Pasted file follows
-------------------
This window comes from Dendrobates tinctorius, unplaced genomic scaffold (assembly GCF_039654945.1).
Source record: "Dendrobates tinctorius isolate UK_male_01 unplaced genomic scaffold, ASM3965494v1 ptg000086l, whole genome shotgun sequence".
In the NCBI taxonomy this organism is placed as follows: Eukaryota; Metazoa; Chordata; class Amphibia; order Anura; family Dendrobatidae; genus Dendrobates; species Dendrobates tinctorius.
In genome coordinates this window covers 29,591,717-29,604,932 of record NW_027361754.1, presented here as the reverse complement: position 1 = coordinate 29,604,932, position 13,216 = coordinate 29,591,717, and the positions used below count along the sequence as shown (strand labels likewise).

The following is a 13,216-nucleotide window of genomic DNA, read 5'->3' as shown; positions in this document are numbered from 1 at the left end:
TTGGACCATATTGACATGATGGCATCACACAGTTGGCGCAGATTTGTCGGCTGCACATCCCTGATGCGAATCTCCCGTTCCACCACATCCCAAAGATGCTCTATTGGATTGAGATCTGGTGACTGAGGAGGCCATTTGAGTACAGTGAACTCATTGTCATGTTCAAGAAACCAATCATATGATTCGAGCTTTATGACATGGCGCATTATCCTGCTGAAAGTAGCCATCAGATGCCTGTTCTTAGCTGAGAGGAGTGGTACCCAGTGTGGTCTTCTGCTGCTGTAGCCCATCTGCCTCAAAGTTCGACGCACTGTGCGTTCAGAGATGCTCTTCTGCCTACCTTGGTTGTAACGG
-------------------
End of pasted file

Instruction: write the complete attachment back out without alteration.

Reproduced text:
This window comes from Dendrobates tinctorius, unplaced genomic scaffold (assembly GCF_039654945.1).
Source record: "Dendrobates tinctorius isolate UK_male_01 unplaced genomic scaffold, ASM3965494v1 ptg000086l, whole genome shotgun sequence".
In the NCBI taxonomy this organism is placed as follows: Eukaryota; Metazoa; Chordata; class Amphibia; order Anura; family Dendrobatidae; genus Dendrobates; species Dendrobates tinctorius.
In genome coordinates this window covers 29,591,717-29,604,932 of record NW_027361754.1, presented here as the reverse complement: position 1 = coordinate 29,604,932, position 13,216 = coordinate 29,591,717, and the positions used below count along the sequence as shown (strand labels likewise).

The following is a 13,216-nucleotide window of genomic DNA, read 5'->3' as shown; positions in this document are numbered from 1 at the left end:
TTGGACCATATTGACATGATGGCATCACACAGTTGGCGCAGATTTGTCGGCTGCACATCCCTGATGCGAATCTCCCGTTCCACCACATCCCAAAGATGCTCTATTGGATTGAGATCTGGTGACTGAGGAGGCCATTTGAGTACAGTGAACTCATTGTCATGTTCAAGAAACCAATCATATGATTCGAGCTTTATGACATGGCGCATTATCCTGCTGAAAGTAGCCATCAGATGCCTGTTCTTAGCTGAGAGGAGTGGTACCCAGTGTGGTCTTCTGCTGCTGTAGCCCATCTGCCTCAAAGTTCGACGCACTGTGCGTTCAGAGATGCTCTTCTGCCTACCTTGGTTGTAACGG